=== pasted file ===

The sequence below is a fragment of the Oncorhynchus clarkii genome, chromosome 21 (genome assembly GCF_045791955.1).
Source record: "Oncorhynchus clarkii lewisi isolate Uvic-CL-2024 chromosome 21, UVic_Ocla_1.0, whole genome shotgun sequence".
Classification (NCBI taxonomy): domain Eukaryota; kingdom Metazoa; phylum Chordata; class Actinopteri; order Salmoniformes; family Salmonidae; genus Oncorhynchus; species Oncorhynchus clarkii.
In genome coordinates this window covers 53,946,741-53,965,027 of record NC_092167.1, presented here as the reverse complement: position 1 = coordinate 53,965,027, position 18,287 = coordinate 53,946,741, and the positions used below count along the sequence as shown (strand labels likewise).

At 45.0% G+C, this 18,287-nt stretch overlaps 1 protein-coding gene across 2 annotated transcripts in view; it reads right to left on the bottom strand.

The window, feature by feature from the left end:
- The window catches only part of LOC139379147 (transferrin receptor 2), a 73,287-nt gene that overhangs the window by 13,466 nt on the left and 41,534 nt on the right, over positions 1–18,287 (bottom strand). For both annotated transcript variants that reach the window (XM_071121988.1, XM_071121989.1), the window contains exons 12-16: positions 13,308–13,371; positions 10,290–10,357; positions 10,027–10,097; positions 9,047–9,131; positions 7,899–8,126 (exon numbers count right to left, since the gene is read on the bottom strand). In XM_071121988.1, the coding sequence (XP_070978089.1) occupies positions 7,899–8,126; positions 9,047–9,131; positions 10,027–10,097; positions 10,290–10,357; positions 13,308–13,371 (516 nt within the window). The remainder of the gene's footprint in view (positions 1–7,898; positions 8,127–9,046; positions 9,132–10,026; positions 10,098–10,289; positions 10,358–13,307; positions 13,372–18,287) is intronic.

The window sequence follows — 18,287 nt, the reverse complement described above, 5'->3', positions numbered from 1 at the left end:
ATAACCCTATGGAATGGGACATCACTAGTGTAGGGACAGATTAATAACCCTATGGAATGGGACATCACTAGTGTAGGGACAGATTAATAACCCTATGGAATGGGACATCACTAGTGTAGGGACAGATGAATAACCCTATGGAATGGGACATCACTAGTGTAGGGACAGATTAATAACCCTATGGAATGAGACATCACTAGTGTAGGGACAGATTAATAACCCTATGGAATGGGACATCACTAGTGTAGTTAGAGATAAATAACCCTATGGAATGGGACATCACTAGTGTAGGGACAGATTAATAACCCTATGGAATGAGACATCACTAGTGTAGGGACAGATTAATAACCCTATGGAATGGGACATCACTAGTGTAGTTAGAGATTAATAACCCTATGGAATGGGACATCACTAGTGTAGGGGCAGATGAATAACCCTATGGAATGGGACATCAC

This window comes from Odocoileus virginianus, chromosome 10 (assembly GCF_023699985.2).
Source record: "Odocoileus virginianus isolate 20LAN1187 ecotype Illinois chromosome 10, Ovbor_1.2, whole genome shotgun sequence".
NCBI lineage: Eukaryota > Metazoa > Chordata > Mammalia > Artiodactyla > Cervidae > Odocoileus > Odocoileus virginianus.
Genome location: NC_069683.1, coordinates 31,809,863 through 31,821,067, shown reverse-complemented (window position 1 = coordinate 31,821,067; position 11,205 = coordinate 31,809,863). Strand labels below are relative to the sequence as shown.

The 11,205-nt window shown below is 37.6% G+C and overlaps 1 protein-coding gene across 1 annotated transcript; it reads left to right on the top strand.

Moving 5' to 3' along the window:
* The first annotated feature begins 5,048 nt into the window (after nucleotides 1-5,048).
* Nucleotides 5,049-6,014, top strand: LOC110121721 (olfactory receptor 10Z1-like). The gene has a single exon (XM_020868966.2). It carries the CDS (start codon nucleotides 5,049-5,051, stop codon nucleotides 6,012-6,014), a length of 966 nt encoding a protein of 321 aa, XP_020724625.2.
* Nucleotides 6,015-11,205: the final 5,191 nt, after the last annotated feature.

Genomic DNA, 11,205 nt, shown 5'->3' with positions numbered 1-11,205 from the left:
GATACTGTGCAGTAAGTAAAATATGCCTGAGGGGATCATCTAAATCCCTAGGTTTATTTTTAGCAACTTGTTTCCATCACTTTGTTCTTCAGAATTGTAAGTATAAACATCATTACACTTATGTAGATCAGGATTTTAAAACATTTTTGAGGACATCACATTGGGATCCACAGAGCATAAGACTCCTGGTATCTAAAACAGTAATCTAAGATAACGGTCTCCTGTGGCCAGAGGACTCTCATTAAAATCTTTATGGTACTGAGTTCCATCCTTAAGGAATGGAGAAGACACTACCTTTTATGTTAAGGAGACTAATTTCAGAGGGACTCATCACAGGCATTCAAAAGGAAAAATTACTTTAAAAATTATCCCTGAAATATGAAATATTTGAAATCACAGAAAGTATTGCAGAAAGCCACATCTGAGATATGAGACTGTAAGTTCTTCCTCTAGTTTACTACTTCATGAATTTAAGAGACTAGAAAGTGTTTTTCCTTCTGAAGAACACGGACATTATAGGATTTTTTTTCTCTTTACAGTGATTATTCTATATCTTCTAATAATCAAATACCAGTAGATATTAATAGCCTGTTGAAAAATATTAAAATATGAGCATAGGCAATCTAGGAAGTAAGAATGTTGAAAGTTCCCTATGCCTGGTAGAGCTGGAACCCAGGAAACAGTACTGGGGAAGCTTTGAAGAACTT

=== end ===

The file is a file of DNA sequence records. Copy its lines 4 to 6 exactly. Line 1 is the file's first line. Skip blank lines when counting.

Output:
In genome coordinates this window covers 53,946,741-53,965,027 of record NC_092167.1, presented here as the reverse complement: position 1 = coordinate 53,965,027, position 18,287 = coordinate 53,946,741, and the positions used below count along the sequence as shown (strand labels likewise).

At 45.0% G+C, this 18,287-nt stretch overlaps 1 protein-coding gene across 2 annotated transcripts in view; it reads right to left on the bottom strand.

The window, feature by feature from the left end: